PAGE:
entities = await testRepository.GetAllAsync(new Sorting
            {
                SortableEntities = new[]
                {
                    new SortableEntity
                    {
                        Descending = false,
                        Name = "decimal",
                        Order = 0
                    }
                }
            });
        }

        List<TestDecimalPropertyClass> list = entities.ToList();
        Assert.That(list.Count(), Is.EqualTo(decimals.Length));
        Assert.That(list.ToArray()[0].Decimal, Is.EqualTo(7m));
        Assert.That(list.ToArray()[1].Decimal, Is.EqualTo(13.4m));
        Assert.That(list.ToArray()[2].Decimal, Is.EqualTo(84.3m));
    }

    private class TestDbContext : DbContext
    {
        public TestDbContext(DbContextOptions options) : base(options)
        {
        }

        protected override void OnModelCreating(ModelBuilder modelBuilder)
        {
            modelBuilder.Entity<TestDecimalPropertyClass>();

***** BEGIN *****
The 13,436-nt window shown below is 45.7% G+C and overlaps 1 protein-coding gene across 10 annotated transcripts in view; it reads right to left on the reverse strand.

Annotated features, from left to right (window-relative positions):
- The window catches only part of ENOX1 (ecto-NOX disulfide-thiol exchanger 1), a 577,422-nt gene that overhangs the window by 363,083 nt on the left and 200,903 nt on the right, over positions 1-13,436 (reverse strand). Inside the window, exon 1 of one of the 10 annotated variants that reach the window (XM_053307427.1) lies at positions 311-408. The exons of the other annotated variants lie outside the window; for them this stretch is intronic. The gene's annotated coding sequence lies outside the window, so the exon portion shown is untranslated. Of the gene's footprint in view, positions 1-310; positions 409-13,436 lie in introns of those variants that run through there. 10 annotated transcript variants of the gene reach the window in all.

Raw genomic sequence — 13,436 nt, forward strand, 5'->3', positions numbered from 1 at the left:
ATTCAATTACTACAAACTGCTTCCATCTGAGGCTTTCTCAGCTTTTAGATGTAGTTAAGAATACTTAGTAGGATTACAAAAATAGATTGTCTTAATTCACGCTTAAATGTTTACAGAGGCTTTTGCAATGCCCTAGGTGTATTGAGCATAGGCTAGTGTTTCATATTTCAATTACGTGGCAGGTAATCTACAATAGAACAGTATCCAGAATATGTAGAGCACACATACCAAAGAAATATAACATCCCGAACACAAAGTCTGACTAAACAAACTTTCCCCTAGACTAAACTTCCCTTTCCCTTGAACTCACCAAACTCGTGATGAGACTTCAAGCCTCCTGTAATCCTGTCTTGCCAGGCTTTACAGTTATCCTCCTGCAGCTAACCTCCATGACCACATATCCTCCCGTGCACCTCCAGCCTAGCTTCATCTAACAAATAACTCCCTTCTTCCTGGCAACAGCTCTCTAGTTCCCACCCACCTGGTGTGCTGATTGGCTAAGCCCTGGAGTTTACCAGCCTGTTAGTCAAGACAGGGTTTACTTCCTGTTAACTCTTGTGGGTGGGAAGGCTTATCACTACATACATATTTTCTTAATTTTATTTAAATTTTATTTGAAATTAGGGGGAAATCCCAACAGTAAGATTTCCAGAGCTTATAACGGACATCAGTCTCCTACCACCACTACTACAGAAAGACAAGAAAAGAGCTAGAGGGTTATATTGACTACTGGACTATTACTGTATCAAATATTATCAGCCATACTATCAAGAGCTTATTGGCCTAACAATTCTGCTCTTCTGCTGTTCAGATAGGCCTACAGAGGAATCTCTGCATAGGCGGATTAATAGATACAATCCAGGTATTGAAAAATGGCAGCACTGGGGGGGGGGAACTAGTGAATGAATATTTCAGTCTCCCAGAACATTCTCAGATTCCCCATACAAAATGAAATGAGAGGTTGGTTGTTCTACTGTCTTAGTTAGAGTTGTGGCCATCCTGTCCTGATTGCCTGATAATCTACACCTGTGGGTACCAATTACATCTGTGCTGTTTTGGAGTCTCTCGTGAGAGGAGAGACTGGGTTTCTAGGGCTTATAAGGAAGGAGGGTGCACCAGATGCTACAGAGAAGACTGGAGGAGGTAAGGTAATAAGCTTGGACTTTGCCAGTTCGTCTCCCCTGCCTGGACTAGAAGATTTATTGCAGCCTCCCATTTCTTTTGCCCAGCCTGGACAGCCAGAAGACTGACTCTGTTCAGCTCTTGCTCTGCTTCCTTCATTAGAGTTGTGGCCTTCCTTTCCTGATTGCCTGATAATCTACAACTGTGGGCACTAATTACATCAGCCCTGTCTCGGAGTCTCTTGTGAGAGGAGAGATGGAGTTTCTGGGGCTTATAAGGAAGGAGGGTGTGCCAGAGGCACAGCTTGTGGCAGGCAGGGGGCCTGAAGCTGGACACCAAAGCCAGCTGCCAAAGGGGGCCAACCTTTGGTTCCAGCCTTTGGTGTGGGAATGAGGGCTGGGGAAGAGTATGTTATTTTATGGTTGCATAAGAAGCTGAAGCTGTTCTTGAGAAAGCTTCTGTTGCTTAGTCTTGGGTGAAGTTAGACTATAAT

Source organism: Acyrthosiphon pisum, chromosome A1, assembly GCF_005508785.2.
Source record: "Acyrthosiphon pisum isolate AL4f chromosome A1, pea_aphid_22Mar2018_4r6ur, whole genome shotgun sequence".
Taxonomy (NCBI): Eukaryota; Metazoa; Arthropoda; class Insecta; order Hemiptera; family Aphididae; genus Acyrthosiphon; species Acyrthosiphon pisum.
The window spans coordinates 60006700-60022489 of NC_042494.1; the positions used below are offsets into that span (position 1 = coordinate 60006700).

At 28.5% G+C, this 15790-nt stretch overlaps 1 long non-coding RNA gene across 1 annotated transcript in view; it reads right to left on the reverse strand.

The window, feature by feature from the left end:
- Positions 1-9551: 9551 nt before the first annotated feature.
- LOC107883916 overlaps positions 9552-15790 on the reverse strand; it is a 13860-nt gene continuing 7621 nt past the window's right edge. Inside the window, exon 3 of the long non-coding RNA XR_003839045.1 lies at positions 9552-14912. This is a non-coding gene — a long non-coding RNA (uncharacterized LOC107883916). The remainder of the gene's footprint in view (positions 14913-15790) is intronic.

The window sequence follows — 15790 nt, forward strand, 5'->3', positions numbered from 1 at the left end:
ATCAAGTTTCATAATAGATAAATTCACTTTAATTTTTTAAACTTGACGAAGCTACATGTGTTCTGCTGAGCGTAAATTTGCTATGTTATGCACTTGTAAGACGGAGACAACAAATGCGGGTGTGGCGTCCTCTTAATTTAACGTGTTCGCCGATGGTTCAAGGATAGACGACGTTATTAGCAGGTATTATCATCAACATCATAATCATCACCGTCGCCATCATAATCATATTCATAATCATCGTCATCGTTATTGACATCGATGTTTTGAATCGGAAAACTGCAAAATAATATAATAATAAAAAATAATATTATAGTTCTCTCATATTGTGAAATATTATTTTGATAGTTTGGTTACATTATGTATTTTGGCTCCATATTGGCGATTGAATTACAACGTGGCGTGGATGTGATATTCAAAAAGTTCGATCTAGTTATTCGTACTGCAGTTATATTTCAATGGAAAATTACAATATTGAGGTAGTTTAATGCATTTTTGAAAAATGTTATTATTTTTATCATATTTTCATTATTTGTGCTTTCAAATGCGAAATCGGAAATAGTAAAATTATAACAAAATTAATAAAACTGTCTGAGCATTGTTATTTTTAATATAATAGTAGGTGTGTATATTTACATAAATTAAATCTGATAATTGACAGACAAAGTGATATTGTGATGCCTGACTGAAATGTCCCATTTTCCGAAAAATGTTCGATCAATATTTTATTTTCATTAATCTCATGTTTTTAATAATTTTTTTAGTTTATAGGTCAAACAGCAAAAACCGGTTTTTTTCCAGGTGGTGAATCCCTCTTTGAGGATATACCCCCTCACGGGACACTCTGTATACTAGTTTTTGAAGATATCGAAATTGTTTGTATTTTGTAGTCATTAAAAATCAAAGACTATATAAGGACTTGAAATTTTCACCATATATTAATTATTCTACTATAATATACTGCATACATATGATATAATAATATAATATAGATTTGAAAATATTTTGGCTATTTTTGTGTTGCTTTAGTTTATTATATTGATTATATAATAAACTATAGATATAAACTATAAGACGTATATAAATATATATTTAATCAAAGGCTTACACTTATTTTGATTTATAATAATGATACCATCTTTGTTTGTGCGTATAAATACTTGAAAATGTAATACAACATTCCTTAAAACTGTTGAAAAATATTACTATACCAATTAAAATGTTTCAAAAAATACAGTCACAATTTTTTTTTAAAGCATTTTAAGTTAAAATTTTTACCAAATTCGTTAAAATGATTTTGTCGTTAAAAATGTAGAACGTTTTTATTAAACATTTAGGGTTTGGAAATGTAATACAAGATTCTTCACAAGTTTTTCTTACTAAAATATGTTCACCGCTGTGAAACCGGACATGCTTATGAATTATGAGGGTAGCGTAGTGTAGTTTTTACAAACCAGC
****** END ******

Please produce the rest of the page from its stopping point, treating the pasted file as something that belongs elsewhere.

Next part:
base.OnModelCreating(modelBuilder);
        }
    }

    private DbContext GetDbContext()
    {
        DbContextOptions<TestDbContext> options = new DbContextOptionsBuilder<TestDbContext>()
            .UseSqlite(SqliteConnection)
            .EnableSensitiveDataLogging()
            .Options;

        TestDbContext dbContext = new TestDbContext(options);
        dbContext.Database.EnsureCreated();
        return dbContext;
    }
}

I expect it to sort the items into the order: 7m, 13.4m, 84.3m but instead it sorts it into 13.4m, 7m, 84.3m

Can anyone help me understand why its doing this so I can fix it?

Thanks, Chris

  • The fact that it's coming out in the same order as it went in suggests that no sorting is happening. – Bijan Rafraf Nov 9 '17 at 10:45